Note to Ben Thompson
Ben, I read the Times article as you suggested. I found it terribly discouraging. There are always, it seems, good people (such as Peter Santos and Mayor Booker in the article) who want to help, but no program yet that seems to be effectively working for the majority of the returning ex-offenders, helping them to get back into life and work and stay there.
You’re right, the educational component is missing from the Newark program(s). And education may be, as you believe, the missing factor, although I sometimes think that there are problems that will always go beyond our ability to remedy, and this may, at the moment anyway, be one of them.
I guess I would agree with Ms. Giardi when she says: “A lot of these guys want the easy way out. We can give them everything — hold their hand, give them a job and a place to live — but something has to click in their head. I don’t think anyone has figured out what that magic switch is.”
What about you?
"Something has to click in their head." In fact one can probably say that about most everyone, ex-offenders certainly, but also kids in our inner city public schools, even our own children on occasion. The only effective change strategy has to come from within. I guess we know that and that from the outside we can’t make that "click" happen, try as we might.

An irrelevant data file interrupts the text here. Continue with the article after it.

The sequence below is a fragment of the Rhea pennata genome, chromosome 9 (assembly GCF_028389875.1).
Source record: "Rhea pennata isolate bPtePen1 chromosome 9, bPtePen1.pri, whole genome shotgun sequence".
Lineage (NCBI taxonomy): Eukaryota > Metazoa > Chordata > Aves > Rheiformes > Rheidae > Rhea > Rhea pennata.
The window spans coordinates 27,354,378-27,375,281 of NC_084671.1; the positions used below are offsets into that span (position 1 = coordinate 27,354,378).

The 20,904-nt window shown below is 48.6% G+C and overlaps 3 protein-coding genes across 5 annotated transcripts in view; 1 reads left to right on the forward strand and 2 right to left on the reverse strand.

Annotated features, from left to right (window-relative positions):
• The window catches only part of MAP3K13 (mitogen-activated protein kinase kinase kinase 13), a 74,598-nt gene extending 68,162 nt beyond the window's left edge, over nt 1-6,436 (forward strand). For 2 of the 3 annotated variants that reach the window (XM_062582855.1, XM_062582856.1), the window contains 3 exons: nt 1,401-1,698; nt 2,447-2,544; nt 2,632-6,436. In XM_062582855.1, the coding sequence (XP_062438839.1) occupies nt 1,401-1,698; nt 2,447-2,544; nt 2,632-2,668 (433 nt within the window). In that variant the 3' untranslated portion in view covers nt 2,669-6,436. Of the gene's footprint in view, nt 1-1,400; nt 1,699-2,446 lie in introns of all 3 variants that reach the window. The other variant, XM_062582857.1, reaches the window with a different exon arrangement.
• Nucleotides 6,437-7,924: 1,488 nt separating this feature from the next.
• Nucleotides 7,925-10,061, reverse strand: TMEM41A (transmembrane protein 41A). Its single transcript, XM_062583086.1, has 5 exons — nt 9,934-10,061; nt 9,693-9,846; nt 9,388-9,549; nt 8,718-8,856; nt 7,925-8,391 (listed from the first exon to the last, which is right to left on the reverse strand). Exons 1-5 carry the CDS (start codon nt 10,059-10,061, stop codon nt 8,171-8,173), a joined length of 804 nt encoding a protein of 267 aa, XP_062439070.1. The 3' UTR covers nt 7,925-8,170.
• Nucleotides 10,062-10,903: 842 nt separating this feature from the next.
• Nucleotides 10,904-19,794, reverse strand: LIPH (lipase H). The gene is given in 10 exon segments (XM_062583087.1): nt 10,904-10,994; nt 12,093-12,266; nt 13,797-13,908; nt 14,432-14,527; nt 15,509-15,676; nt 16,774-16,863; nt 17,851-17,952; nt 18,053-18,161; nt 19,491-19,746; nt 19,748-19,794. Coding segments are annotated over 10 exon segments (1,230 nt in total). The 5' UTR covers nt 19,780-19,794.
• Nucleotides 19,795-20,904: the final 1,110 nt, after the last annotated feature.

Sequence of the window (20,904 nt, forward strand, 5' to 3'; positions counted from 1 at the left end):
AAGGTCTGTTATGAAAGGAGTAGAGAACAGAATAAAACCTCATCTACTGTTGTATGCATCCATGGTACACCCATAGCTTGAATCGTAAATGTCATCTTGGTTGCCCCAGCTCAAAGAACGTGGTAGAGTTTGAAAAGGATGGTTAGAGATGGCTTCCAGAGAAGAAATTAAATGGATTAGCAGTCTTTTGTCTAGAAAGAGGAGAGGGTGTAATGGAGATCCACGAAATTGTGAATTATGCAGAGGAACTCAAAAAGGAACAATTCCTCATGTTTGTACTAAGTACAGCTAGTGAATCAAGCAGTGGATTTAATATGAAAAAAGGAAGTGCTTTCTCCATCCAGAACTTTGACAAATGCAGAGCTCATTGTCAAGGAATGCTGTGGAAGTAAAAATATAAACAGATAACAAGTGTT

Ben Thompson is the CEO of STRIVE, the Boston, Massachusetts branch of STRIVE National. STRIVE under Ben’s leadership has decided to concentrate its re-training efforts on ex-offenders, first helping them to complete high school and at least two years of community college, before helping them to find a job.
For recidivism is considerably less for those ex-offenders who have gone back to school, and remained until graduation, than for those going directly from prison to job, most often one usually not paying a living wage.
The Times article makes clear the extent of the problem we are facing, one that neither Hillary or Barack is addressing.
First that in Newark alone, some 2,300 men and women pour into the city from prison each year, and that 65 percent are rearrested within five years, and also that one in six adult residents of the city has a criminal record.
And second that even with crime at historic lows, the number of people behind bars in the country is 2.3 million, its highest level ever, according to the Pew Center on the States; last year, there were 7 million people in jail or prison, on probation or on parole.Explore posts in the same categories: Current Affairs